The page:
Estonian - interesting facts


Estonian is a fascinating language, carrying the heritage of about 1.2 million people, a modest yet significant 0.015% of the world's population. Recognized as the official language of Estonia, it's also spoken among Estonian minority communities in Sweden, Finland, Germany, Latvia, and various other countries.

Originating from the Finno-Ugric group within the Uralic language family, Estonian began to form around the 12th and 13th centuries distinctively. The language's roots are nestled in several Baltic-Finnish languages, with the closest modern relative being Finnish. As it evolved, the Estonian vocabulary was notably influenced by Baltic, Slavic, and predominantly Germanic languages, which account for around 30% of its lexicon. It adopted standardized orthographic principles in the late 19th century, modelled on Finnish orthography.

The modern Estonian language branches into two primary dialectal groups: northern and southern. The northern group's central dialect shaped the standard Estonian variety. Today, the Estonian Language Institute in Tallinn maintains the stewardship of standard Estonian.

Interestingly, Estonian is one of the agglutinative languages where meaning is conveyed by attaching suffixes to word roots. In comparison, Indo-European languages would typically require multiple words to express the same content. The longest Estonian word, "sünnipäevanädalalõpupeopärastlõunaväsimatus," consisting of 43 letters, perfectly exemplifies this. It translates to "fatigue felt after lunch during a weekend birthday party."

The grammar of Estonian features intriguing characteristics, such as the presence of 14 noun cases, though the exact number can be a point of debate. Interestingly, Estonian has no gender and only two grammatical tenses: present and past. The future is expressed using special forms of the verb.

Phonetically, Estonian distinguishes three lengths of vowels and consonants: short, medium, and long, which can alter the meaning of words. Furthermore, the language is known for its frequent use of vowels, even in sequences, as demonstrated in words like "kõueöö" (storm night) and "jäääär" (ice edge).

Among its many distinctions, Estonian proudly stands as one of the official languages of the European Union.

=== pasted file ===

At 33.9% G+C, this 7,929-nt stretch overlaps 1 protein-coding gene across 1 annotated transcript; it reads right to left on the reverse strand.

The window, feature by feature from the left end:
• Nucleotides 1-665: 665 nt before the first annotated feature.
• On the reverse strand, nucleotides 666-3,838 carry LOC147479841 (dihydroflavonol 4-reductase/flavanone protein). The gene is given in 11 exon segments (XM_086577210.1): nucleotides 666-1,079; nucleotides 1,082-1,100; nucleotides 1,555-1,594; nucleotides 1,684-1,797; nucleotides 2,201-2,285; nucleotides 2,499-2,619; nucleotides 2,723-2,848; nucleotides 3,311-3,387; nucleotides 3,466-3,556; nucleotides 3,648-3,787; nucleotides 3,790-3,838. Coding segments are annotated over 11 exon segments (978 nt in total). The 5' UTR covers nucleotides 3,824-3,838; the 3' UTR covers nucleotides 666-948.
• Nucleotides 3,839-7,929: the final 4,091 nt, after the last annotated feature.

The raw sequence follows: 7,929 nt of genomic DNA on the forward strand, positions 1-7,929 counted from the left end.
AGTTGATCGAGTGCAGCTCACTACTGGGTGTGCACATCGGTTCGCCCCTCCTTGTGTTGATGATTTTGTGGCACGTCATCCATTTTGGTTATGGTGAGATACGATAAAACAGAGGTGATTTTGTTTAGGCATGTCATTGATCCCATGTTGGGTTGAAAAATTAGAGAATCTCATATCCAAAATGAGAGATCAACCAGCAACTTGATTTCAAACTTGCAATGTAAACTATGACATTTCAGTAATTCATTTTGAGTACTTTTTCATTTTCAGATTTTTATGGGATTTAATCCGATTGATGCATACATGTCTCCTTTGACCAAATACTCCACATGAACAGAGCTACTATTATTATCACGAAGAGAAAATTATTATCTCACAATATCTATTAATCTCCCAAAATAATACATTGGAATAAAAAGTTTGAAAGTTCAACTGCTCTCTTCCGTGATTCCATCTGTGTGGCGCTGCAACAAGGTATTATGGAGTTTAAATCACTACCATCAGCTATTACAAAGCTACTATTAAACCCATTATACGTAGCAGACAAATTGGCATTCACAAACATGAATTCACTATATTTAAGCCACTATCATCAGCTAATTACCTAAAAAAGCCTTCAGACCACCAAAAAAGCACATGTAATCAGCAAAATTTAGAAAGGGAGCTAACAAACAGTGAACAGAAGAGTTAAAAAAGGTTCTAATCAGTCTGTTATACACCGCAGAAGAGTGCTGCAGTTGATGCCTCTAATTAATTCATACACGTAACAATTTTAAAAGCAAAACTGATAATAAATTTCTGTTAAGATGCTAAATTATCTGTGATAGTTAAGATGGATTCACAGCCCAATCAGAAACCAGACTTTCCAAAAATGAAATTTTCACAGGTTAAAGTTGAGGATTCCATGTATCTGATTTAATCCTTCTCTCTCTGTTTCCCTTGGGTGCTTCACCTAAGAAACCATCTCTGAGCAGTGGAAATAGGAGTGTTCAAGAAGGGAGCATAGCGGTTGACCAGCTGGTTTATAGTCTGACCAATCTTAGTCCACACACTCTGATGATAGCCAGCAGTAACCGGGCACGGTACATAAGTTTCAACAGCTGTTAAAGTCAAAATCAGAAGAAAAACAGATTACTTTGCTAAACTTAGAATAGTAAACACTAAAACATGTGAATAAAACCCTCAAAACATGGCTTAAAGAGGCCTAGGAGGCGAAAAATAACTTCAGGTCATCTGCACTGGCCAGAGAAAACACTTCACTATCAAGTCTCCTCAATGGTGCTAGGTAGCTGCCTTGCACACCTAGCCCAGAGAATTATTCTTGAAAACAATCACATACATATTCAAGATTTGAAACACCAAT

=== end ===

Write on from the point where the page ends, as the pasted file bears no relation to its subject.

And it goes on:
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Number of cases in Estonian

Estonian has 14 cases, making it one of the most complex languages in Europe. Thanks to the fact that the language has many cases, it is possible to express many more meanings and shades. A variety of cases can be difficult for language learners, but it is also a key element for understanding and learning the language.

No grammatical types

Estonian has no grammatical types, meaning that each word is considered gender-neutral. There are also no personal pronouns, which can be difficult for language learners. However, the lack of grammatical types can also make it easier to learn the language and not require learners to memorize gender words.

Unique letters in Estonian

The Estonian language has several unique letters, including "õ", which is not found in other languages. This letter indicates a nasal sound that is emitted by the mouth and nose at the same time. Unique letters in Estonian can be a challenge for language learners, but at the same time, they are a key element characteristic of the Estonian language.

Similarities to the Finnish language

It is worth noting that Estonian has many words similar to Finnish. Thanks to this, people who learn Finnish can have an easier time understanding and learning Estonian. However, despite the similarities, the Estonian language has its own unique features and requires learning separately.

Serial numbers in Estonian

The Estonian language has its own ordinal numbers, which differ from those in other languages. For example, in Estonian, the second is "teine", and the third is "kolmas". It is worth noting that knowledge of ordinal numbers is an important language element and helps in everyday communication.

Estonian Literature

Estonian literature has a long and rich tradition dating back to the Middle Ages. The first monuments written in the Estonian language date from the fourteenth century, including manuscript prayer books and religious songs. One of the most important works of Estonian literature is the national epic "Kalevipoeg" by Friedrich Reinhold Kreutzwald, published in 1857-1861. It tells the story of the mythical hero Kalevipoega and forms an essential part of Estonian culture and national identity.

In the 20th century, Estonian literature gained new forms and styles thanks to modernism and expressionist poetry. In the 1950s and 1960s, In the 20th century, the poetic movement "Respublika" was born in Estonia, which brought together many talented poets, such as Jaan Kaplinski and Hando Runnel. Their poetry was innovative and experimental, touching on social and political themes.

In 1970, a literary trend called "Young Estonia" appeared in Estonia, which brought together young writers, poets and literary critics. Linguistic and cultural experiments and references to literary traditions characterized their work.

Contemporary Estonian literature focuses on various topics, from history and politics to culture and society. Notable writers include Andrus Kivirähka, Tõnu Õnnepalu, Viivi Luik, Jaan Kross, A.H. Tammsaare and Mehis Heinsaare.


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Essential Estonian




yes jah
no ei
please palun
thank you aitäh
I'm sorry vabandust
good morning tere hommikust
good evening tere õhtust
goodbye head ööd
good night nägemiseni
hi tere
how are you?  Kuidas sul läheb?
well Aitäh, hästi.
My name is... Minu nimi on...
I don't understand Ma ei saa aru.



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